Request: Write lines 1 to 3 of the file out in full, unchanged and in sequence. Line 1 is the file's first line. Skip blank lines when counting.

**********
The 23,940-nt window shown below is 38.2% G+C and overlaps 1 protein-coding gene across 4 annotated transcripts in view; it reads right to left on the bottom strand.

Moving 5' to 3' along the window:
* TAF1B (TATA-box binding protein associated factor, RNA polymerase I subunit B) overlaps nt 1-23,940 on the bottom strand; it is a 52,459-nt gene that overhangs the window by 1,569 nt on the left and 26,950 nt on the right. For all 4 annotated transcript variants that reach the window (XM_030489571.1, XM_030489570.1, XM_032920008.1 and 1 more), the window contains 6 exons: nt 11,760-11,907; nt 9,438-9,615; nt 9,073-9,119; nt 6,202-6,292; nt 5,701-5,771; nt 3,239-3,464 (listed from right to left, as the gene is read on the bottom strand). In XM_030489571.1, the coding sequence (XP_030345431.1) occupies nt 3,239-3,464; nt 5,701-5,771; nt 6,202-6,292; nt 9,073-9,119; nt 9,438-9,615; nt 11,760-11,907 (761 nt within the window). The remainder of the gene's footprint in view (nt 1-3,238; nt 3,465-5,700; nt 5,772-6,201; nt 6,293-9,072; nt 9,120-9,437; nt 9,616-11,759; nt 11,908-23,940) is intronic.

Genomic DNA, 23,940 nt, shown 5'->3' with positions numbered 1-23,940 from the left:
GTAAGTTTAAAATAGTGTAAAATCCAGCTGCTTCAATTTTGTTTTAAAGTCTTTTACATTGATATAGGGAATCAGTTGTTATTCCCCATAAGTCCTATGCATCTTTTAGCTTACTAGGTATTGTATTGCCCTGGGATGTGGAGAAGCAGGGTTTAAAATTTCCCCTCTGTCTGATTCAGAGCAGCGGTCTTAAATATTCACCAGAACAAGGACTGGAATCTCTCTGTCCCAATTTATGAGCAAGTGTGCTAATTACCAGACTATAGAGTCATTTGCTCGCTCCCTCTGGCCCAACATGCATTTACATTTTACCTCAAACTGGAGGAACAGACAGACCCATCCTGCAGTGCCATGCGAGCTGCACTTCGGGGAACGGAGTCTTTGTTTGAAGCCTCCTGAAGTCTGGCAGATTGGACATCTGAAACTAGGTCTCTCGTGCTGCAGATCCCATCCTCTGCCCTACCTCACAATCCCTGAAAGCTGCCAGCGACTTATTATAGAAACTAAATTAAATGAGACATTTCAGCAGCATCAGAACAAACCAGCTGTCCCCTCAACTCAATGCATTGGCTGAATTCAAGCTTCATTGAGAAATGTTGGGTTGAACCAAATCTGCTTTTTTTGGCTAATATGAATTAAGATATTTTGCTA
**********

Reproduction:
The 23,940-nt window shown below is 38.2% G+C and overlaps 1 protein-coding gene across 4 annotated transcripts in view; it reads right to left on the bottom strand.

Moving 5' to 3' along the window:
* TAF1B (TATA-box binding protein associated factor, RNA polymerase I subunit B) overlaps nt 1-23,940 on the bottom strand; it is a 52,459-nt gene that overhangs the window by 1,569 nt on the left and 26,950 nt on the right. For all 4 annotated transcript variants that reach the window (XM_030489571.1, XM_030489570.1, XM_032920008.1 and 1 more), the window contains 6 exons: nt 11,760-11,907; nt 9,438-9,615; nt 9,073-9,119; nt 6,202-6,292; nt 5,701-5,771; nt 3,239-3,464 (listed from right to left, as the gene is read on the bottom strand). In XM_030489571.1, the coding sequence (XP_030345431.1) occupies nt 3,239-3,464; nt 5,701-5,771; nt 6,202-6,292; nt 9,073-9,119; nt 9,438-9,615; nt 11,760-11,907 (761 nt within the window). The remainder of the gene's footprint in view (nt 1-3,238; nt 3,465-5,700; nt 5,772-6,201; nt 6,293-9,072; nt 9,120-9,437; nt 9,616-11,759; nt 11,908-23,940) is intronic.